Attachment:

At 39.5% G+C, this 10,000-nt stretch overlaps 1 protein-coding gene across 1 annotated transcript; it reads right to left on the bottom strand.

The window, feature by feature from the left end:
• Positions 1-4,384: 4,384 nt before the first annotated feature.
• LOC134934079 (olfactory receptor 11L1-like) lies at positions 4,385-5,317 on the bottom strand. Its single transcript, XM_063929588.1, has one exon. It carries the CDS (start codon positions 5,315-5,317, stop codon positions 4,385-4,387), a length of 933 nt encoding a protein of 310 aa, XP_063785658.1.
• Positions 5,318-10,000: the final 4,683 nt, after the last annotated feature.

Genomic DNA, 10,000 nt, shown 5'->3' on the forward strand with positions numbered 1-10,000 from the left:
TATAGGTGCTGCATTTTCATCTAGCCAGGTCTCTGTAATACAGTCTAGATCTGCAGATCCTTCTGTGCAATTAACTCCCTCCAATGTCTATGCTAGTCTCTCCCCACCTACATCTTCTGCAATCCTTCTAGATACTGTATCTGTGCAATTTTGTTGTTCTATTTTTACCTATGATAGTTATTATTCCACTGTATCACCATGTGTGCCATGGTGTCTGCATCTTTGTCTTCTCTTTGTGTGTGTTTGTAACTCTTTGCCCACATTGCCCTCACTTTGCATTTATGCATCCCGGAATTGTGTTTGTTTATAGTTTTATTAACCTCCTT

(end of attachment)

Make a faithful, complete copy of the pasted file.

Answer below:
At 39.5% G+C, this 10,000-nt stretch overlaps 1 protein-coding gene across 1 annotated transcript; it reads right to left on the bottom strand.

The window, feature by feature from the left end:
• Positions 1-4,384: 4,384 nt before the first annotated feature.
• LOC134934079 (olfactory receptor 11L1-like) lies at positions 4,385-5,317 on the bottom strand. Its single transcript, XM_063929588.1, has one exon. It carries the CDS (start codon positions 5,315-5,317, stop codon positions 4,385-4,387), a length of 933 nt encoding a protein of 310 aa, XP_063785658.1.
• Positions 5,318-10,000: the final 4,683 nt, after the last annotated feature.

Genomic DNA, 10,000 nt, shown 5'->3' on the forward strand with positions numbered 1-10,000 from the left:
TATAGGTGCTGCATTTTCATCTAGCCAGGTCTCTGTAATACAGTCTAGATCTGCAGATCCTTCTGTGCAATTAACTCCCTCCAATGTCTATGCTAGTCTCTCCCCACCTACATCTTCTGCAATCCTTCTAGATACTGTATCTGTGCAATTTTGTTGTTCTATTTTTACCTATGATAGTTATTATTCCACTGTATCACCATGTGTGCCATGGTGTCTGCATCTTTGTCTTCTCTTTGTGTGTGTTTGTAACTCTTTGCCCACATTGCCCTCACTTTGCATTTATGCATCCCGGAATTGTGTTTGTTTATAGTTTTATTAACCTCCTT